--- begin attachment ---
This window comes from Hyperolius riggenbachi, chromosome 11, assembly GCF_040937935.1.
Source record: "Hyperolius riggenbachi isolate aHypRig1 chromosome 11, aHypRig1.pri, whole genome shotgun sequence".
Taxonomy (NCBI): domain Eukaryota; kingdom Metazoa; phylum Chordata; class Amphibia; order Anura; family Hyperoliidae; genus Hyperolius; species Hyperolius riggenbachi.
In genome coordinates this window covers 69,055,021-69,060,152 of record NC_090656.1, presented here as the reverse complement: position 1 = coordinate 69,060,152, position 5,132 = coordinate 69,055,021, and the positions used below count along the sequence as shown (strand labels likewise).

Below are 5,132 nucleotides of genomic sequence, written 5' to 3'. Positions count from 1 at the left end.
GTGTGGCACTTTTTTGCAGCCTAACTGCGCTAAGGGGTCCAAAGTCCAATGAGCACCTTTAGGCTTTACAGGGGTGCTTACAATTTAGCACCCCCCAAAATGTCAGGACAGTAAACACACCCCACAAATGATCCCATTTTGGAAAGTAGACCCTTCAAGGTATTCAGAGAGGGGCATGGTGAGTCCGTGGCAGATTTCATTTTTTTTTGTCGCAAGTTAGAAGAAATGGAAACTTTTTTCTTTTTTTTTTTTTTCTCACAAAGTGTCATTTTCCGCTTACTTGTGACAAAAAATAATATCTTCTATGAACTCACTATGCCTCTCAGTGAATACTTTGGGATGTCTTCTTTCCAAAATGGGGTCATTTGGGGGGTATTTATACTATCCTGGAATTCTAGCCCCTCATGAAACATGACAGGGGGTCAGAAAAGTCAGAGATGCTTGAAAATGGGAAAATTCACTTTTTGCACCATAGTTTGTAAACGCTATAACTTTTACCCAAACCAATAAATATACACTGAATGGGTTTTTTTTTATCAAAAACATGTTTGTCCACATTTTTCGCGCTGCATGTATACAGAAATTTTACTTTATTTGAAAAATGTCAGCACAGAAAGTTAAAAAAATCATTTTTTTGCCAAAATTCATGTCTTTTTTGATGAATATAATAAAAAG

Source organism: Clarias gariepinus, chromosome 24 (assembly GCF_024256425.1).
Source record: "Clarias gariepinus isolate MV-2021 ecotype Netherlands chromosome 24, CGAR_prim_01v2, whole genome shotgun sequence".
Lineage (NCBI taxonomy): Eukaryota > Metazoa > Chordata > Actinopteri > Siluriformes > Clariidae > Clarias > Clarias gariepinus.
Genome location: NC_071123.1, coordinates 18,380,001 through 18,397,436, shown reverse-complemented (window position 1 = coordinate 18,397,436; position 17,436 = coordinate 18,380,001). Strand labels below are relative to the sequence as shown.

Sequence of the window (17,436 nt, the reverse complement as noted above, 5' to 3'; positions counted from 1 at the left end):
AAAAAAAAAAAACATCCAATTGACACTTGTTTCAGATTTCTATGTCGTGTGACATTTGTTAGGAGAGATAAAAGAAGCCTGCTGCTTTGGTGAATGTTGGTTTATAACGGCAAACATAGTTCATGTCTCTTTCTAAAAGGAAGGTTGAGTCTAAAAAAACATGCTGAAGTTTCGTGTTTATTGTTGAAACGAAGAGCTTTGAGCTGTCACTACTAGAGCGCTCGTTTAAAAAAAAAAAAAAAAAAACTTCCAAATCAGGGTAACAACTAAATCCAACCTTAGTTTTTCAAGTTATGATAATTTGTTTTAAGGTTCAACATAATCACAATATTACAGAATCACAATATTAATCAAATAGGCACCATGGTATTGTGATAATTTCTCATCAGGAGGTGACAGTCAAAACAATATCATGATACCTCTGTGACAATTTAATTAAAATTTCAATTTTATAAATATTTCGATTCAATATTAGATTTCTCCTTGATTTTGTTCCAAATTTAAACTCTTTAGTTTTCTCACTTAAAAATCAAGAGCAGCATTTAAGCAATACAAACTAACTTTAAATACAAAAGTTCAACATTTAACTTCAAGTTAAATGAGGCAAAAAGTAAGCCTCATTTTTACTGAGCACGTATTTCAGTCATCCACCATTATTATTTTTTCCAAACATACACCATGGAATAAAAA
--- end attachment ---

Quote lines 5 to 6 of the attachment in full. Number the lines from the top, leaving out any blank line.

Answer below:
Below are 5,132 nucleotides of genomic sequence, written 5' to 3'. Positions count from 1 at the left end.
GTGTGGCACTTTTTTGCAGCCTAACTGCGCTAAGGGGTCCAAAGTCCAATGAGCACCTTTAGGCTTTACAGGGGTGCTTACAATTTAGCACCCCCCAAAATGTCAGGACAGTAAACACACCCCACAAATGATCCCATTTTGGAAAGTAGACCCTTCAAGGTATTCAGAGAGGGGCATGGTGAGTCCGTGGCAGATTTCATTTTTTTTTGTCGCAAGTTAGAAGAAATGGAAACTTTTTTCTTTTTTTTTTTTTTCTCACAAAGTGTCATTTTCCGCTTACTTGTGACAAAAAATAATATCTTCTATGAACTCACTATGCCTCTCAGTGAATACTTTGGGATGTCTTCTTTCCAAAATGGGGTCATTTGGGGGGTATTTATACTATCCTGGAATTCTAGCCCCTCATGAAACATGACAGGGGGTCAGAAAAGTCAGAGATGCTTGAAAATGGGAAAATTCACTTTTTGCACCATAGTTTGTAAACGCTATAACTTTTACCCAAACCAATAAATATACACTGAATGGGTTTTTTTTTATCAAAAACATGTTTGTCCACATTTTTCGCGCTGCATGTATACAGAAATTTTACTTTATTTGAAAAATGTCAGCACAGAAAGTTAAAAAAATCATTTTTTTGCCAAAATTCATGTCTTTTTTGATGAATATAATAAAAAG